Abstract, originally published in Epilepsy & Behavior
Patients often recognize unmet needs that can improve patient-provider experiences in disease treatment management. These needs are rarely captured and may be hard to quantify in difficult-to-treat disease states such as drug-resistant epilepsy (DRE). To further understand challenges living with and managing DRE, a team of medical anthropologists conducted ethnographic field assessments with patients to qualitatively understand their experience with DRE across the United States. In addition, healthcare provider assessments were conducted in community clinics and Comprehensive Epilepsy Centers to further uncover patient-provider treatment gaps.
We identified four distinct stages of the treatment and management journey defined by patients’ perceived control over their epilepsy: Gripped in the Panic Zone, Diligently Tracking to Plan, Riding a Rollercoaster in the Dark, and Reframing Priorities to Redefine Treatment Success. We found that patients sought resources to streamline communication with their care team, enhanced education on treatment options beyond medications, and long-term resources to protect against a decline in control over managing their epilepsy once drug-resistant. Likewise, treatment management optimization strategies are provided to improve current DRE standard of care with respect to identified patient-provider gaps.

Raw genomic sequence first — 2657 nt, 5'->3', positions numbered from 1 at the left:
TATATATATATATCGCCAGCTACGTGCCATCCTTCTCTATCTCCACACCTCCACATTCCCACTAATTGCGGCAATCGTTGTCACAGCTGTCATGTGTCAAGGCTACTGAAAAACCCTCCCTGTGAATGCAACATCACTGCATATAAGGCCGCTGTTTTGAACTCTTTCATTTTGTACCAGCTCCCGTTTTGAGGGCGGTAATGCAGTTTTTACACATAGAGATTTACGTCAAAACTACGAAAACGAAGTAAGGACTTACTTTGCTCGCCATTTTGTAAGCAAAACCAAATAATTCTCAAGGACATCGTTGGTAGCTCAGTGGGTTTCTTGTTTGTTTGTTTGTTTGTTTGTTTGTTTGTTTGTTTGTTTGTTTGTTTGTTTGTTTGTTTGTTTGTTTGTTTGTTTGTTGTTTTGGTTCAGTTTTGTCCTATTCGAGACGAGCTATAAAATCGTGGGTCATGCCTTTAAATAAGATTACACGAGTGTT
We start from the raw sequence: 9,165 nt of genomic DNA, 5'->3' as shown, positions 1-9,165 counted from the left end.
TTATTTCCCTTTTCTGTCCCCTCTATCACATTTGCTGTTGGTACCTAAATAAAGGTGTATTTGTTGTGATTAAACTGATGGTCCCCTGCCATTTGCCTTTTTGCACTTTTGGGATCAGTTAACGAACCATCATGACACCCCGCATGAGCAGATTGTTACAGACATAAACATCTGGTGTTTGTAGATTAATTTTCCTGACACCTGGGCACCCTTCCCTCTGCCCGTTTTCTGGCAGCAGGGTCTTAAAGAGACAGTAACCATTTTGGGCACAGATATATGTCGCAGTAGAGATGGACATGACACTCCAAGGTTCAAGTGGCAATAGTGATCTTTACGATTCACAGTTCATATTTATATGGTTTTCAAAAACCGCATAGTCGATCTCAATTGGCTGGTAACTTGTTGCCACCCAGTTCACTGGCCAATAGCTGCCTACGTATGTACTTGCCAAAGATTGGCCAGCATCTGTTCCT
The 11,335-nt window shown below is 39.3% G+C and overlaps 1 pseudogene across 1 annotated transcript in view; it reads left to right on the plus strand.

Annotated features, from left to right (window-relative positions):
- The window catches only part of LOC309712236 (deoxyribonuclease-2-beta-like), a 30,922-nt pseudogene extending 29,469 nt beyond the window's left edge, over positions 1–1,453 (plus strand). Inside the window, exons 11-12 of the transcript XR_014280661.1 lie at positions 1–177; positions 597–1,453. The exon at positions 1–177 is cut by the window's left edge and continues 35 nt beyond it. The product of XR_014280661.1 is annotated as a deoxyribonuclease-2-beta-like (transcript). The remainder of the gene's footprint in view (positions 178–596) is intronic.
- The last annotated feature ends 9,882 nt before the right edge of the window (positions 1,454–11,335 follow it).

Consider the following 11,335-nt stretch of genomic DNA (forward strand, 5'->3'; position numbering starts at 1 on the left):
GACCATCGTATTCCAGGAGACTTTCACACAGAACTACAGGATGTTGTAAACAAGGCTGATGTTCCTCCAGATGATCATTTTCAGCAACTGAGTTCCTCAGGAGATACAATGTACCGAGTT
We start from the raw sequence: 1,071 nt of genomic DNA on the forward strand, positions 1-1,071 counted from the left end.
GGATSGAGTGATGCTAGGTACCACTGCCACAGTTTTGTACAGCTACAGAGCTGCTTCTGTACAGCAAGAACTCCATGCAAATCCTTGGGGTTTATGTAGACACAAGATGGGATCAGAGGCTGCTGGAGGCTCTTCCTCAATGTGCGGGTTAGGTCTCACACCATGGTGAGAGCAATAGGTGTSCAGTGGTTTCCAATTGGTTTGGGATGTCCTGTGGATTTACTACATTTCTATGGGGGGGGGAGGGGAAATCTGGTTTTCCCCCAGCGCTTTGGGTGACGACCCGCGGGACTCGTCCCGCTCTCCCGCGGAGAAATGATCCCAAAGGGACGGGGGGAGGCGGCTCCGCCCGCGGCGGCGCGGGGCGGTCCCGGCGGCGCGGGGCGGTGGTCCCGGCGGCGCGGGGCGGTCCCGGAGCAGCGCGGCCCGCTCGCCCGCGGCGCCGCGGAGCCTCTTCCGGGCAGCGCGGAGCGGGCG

These include the use of digital disease management tools, standardizing neuropsychiatrists into patients’ initial care team, and introducing surgical and non-pharmacological treatment options upon epilepsy and DRE diagnoses, respectively. This ethnographic study uncovers numerous patient-provider gaps, thereby presenting a conceptual framework to advance DRE treatment. Further Incentivization from professional societies and healthcare systems to support standardization of the treatment optimization strategies provided herein into clinical practice is needed.